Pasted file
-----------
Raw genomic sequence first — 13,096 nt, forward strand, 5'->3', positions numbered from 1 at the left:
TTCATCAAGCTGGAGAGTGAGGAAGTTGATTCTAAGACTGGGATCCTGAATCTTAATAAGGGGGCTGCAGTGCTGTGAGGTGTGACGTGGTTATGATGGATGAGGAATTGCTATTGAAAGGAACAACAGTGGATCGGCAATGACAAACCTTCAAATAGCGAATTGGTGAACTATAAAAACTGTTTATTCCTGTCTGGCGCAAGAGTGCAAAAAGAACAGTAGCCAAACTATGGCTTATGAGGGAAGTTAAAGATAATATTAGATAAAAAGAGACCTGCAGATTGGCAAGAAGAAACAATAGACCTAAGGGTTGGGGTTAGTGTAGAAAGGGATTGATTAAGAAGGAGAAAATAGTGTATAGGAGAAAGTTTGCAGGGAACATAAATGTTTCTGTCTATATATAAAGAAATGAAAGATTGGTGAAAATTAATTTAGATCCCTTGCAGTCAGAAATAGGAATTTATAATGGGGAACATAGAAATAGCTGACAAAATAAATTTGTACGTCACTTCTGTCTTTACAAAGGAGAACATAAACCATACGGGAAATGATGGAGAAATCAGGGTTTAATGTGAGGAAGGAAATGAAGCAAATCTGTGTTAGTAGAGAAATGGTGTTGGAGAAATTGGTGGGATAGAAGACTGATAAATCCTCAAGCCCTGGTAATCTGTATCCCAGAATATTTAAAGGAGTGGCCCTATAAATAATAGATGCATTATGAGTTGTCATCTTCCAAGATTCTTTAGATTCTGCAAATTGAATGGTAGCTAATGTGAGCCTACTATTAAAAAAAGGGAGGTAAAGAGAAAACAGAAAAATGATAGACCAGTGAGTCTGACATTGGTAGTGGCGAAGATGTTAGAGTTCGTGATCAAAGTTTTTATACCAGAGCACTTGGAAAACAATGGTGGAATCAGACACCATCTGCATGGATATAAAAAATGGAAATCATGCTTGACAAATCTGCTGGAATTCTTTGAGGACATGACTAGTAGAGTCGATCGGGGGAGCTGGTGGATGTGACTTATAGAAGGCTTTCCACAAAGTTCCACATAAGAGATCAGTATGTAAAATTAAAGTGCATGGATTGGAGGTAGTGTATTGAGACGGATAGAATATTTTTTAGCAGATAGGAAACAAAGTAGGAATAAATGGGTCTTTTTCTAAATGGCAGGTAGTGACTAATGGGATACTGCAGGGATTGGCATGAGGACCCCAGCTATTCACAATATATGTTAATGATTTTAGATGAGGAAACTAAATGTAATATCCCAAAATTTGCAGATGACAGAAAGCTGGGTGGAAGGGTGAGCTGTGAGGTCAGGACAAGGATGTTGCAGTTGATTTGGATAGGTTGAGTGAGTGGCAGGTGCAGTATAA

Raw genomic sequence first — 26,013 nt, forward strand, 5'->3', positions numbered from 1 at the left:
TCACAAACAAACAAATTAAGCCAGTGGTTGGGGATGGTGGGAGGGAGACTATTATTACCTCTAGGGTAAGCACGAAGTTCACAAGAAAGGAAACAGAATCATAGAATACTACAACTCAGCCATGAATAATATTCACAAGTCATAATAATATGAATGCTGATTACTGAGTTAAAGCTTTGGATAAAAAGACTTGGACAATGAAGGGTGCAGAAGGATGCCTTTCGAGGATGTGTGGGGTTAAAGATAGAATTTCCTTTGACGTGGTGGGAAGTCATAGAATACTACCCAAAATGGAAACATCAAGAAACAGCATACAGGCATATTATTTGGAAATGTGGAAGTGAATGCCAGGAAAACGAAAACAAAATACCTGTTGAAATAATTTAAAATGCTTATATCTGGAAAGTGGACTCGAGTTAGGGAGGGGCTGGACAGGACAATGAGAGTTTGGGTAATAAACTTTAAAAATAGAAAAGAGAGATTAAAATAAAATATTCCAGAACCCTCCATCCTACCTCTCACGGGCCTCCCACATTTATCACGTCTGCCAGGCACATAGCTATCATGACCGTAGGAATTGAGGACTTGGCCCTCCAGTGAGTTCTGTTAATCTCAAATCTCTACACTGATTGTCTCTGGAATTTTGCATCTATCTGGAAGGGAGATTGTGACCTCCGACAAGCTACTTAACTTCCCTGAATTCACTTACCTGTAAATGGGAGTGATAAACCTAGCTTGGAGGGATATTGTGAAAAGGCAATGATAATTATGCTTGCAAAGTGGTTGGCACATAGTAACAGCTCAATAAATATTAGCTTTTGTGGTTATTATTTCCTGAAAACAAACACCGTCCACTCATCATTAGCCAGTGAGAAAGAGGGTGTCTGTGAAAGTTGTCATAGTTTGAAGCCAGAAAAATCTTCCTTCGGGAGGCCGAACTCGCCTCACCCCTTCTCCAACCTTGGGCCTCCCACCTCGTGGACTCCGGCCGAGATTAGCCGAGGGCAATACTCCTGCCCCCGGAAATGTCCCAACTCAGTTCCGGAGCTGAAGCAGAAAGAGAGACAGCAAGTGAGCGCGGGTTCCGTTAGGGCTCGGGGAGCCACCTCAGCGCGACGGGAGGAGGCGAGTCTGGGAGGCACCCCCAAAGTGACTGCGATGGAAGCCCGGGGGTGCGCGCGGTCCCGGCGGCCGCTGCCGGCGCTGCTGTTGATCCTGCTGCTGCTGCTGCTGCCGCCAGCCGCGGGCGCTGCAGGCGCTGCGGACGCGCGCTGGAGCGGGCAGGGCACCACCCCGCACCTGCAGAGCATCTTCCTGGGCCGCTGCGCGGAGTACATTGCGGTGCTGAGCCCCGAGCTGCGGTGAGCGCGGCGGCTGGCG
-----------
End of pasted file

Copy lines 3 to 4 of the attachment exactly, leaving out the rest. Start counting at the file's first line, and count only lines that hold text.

Raw genomic sequence first — 26,013 nt, forward strand, 5'->3', positions numbered from 1 at the left:
TCACAAACAAACAAATTAAGCCAGTGGTTGGGGATGGTGGGAGGGAGACTATTATTACCTCTAGGGTAAGCACGAAGTTCACAAGAAAGGAAACAGAATCATAGAATACTACAACTCAGCCATGAATAATATTCACAAGTCATAATAATATGAATGCTGATTACTGAGTTAAAGCTTTGGATAAAAAGACTTGGACAATGAAGGGTGCAGAAGGATGCCTTTCGAGGATGTGTGGGGTTAAAGATAGAATTTCCTTTGACGTGGTGGGAAGTCATAGAATACTACCCAAAATGGAAACATCAAGAAACAGCATACAGGCATATTATTTGGAAATGTGGAAGTGAATGCCAGGAAAACGAAAACAAAATACCTGTTGAAATAATTTAAAATGCTTATATCTGGAAAGTGGACTCGAGTTAGGGAGGGGCTGGACAGGACAATGAGAGTTTGGGTAATAAACTTTAAAAATAGAAAAGAGAGATTAAAATAAAATATTCCAGAACCCTCCATCCTACCTCTCACGGGCCTCCCACATTTATCACGTCTGCCAGGCACATAGCTATCATGACCGTAGGAATTGAGGACTTGGCCCTCCAGTGAGTTCTGTTAATCTCAAATCTCTACACTGATTGTCTCTGGAATTTTGCATCTATCTGGAAGGGAGATTGTGACCTCCGACAAGCTACTTAACTTCCCTGAATTCACTTACCTGTAAATGGGAGTGATAAACCTAGCTTGGAGGGATATTGTGAAAAGGCAATGATAATTATGCTTGCAAAGTGGTTGGCACATAGTAACAGCTCAATAAATATTAGCTTTTGTGGTTATTATTTCCTGAAAACAAACACCGTCCACTCATCATTAGCCAGTGAGAAAGAGGGTGTCTGTGAAAGTTGTCATAGTTTGAAGCCAGAAAAATCTTCCTTCGGGAGGCCGAACTCGCCTCACCCCTTCTCCAACCTTGGGCCTCCCACCTCGTGGACTCCGGCCGAGATTAGCCGAGGGCAATACTCCTGCCCCCGGAAATGTCCCAACTCAGTTCCGGAGCTGAAGCAGAAAGAGAGACAGCAAGTGAGCGCGGGTTCCGTTAGGGCTCGGGGAGCCACCTCAGCGCGACGGGAGGAGGCGAGTCTGGGAGGCACCCCCAAAGTGACTGCGATGGAAGCCCGGGGGTGCGCGCGGTCCCGGCGGCCGCTGCCGGCGCTGCTGTTGATCCTGCTGCTGCTGCTGCTGCCGCCAGCCGCGGGCGCTGCAGGCGCTGCGGACGCGCGCTGGAGCGGGCAGGGCACCACCCCGCACCTGCAGAGCATCTTCCTGGGCCGCTGCGCGGAGTACATTGCGGTGCTGAGCCCCGAGCTGCGGTGAGCGCGGCGGCTGGCG